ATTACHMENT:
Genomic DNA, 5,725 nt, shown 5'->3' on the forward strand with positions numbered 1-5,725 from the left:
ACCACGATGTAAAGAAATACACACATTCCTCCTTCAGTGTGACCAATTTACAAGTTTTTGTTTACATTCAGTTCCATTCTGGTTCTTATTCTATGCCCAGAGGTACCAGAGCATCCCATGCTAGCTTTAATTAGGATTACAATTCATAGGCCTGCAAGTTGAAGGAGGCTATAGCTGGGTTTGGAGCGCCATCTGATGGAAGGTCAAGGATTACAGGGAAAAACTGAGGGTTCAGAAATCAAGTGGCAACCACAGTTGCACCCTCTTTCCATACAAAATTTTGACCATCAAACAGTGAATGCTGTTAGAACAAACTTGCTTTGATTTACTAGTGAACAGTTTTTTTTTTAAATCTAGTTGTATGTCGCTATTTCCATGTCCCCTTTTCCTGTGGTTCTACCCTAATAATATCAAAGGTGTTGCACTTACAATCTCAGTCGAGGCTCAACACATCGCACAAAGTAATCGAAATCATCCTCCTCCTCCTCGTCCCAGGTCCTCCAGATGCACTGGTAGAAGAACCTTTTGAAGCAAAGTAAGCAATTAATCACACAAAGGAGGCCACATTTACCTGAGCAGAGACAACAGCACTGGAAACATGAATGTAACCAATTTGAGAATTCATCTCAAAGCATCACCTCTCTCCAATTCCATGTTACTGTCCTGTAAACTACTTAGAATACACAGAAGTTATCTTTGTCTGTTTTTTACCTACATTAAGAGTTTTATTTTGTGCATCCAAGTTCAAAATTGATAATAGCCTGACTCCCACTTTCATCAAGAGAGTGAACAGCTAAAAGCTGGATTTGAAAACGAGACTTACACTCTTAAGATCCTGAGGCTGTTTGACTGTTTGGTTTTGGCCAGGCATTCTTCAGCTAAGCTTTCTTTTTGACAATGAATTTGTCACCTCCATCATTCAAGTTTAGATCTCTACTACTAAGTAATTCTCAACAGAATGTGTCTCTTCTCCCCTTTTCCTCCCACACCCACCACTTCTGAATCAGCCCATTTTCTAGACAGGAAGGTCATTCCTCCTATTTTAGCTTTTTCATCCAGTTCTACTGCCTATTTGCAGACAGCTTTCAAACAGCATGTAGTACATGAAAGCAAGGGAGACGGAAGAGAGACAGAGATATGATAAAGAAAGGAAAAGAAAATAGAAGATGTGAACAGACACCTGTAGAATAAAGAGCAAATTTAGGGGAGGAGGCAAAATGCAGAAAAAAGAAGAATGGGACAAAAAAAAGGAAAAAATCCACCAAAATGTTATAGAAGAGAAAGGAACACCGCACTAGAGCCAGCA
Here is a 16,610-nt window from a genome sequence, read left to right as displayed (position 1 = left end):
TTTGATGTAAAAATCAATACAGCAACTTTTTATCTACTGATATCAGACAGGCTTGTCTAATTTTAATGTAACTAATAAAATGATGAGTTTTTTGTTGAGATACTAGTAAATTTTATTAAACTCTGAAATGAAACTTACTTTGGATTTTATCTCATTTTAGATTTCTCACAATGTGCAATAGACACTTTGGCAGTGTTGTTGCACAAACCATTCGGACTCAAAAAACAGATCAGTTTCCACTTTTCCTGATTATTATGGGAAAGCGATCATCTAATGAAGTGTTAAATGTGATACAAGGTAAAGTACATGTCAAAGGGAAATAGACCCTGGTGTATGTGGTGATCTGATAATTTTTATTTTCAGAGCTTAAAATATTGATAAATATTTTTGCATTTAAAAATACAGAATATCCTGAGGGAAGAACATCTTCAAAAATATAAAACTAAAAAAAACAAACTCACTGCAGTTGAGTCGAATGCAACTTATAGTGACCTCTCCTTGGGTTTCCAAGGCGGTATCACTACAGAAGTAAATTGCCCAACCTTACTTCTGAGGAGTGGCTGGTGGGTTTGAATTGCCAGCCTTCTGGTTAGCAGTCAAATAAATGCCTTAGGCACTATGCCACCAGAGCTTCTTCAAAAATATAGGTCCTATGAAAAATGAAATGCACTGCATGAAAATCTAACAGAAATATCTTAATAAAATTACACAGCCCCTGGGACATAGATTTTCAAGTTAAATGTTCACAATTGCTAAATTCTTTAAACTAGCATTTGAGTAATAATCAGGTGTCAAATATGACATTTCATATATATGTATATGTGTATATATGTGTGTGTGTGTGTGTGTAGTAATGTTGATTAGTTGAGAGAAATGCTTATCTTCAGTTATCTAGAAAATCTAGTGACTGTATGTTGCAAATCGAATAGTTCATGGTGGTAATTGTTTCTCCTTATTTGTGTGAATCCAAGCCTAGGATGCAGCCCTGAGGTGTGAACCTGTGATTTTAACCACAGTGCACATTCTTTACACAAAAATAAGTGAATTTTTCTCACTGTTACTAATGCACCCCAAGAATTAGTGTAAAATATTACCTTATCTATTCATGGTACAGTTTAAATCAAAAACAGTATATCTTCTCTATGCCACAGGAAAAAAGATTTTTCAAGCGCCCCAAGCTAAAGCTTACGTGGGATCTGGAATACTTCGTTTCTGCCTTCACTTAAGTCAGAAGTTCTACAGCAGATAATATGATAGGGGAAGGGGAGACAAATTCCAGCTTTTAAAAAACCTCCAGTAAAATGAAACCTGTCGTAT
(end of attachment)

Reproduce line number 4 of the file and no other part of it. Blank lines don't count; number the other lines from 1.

TTTGATGTAAAAATCAATACAGCAACTTTTTATCTACTGATATCAGACAGGCTTGTCTAATTTTAATGTAACTAATAAAATGATGAGTTTTTTGTTGAGATACTAGTAAATTTTATTAAACTCTGAAATGAAACTTACTTTGGATTTTATCTCATTTTAGATTTCTCACAATGTGCAATAGACACTTTGGCAGTGTTGTTGCACAAACCATTCGGACTCAAAAAACAGATCAGTTTCCACTTTTCCTGATTATTATGGGAAAGCGATCATCTAATGAAGTGTTAAATGTGATACAAGGTAAAGTACATGTCAAAGGGAAATAGACCCTGGTGTATGTGGTGATCTGATAATTTTTATTTTCAGAGCTTAAAATATTGATAAATATTTTTGCATTTAAAAATACAGAATATCCTGAGGGAAGAACATCTTCAAAAATATAAAACTAAAAAAAACAAACTCACTGCAGTTGAGTCGAATGCAACTTATAGTGACCTCTCCTTGGGTTTCCAAGGCGGTATCACTACAGAAGTAAATTGCCCAACCTTACTTCTGAGGAGTGGCTGGTGGGTTTGAATTGCCAGCCTTCTGGTTAGCAGTCAAATAAATGCCTTAGGCACTATGCCACCAGAGCTTCTTCAAAAATATAGGTCCTATGAAAAATGAAATGCACTGCATGAAAATCTAACAGAAATATCTTAATAAAATTACACAGCCCCTGGGACATAGATTTTCAAGTTAAATGTTCACAATTGCTAAATTCTTTAAACTAGCATTTGAGTAATAATCAGGTGTCAAATATGACATTTCATATATATGTATATGTGTATATATGTGTGTGTGTGTGTGTGTAGTAATGTTGATTAGTTGAGAGAAATGCTTATCTTCAGTTATCTAGAAAATCTAGTGACTGTATGTTGCAAATCGAATAGTTCATGGTGGTAATTGTTTCTCCTTATTTGTGTGAATCCAAGCCTAGGATGCAGCCCTGAGGTGTGAACCTGTGATTTTAACCACAGTGCACATTCTTTACACAAAAATAAGTGAATTTTTCTCACTGTTACTAATGCACCCCAAGAATTAGTGTAAAATATTACCTTATCTATTCATGGTACAGTTTAAATCAAAAACAGTATATCTTCTCTATGCCACAGGAAAAAAGATTTTTCAAGCGCCCCAAGCTAAAGCTTACGTGGGATCTGGAATACTTCGTTTCTGCCTTCACTTAAGTCAGAAGTTCTACAGCAGATAATATGATAGGGGAAGGGGAGACAAATTCCAGCTTTTAAAAAACCTCCAGTAAAATGAAACCTGTCGTAT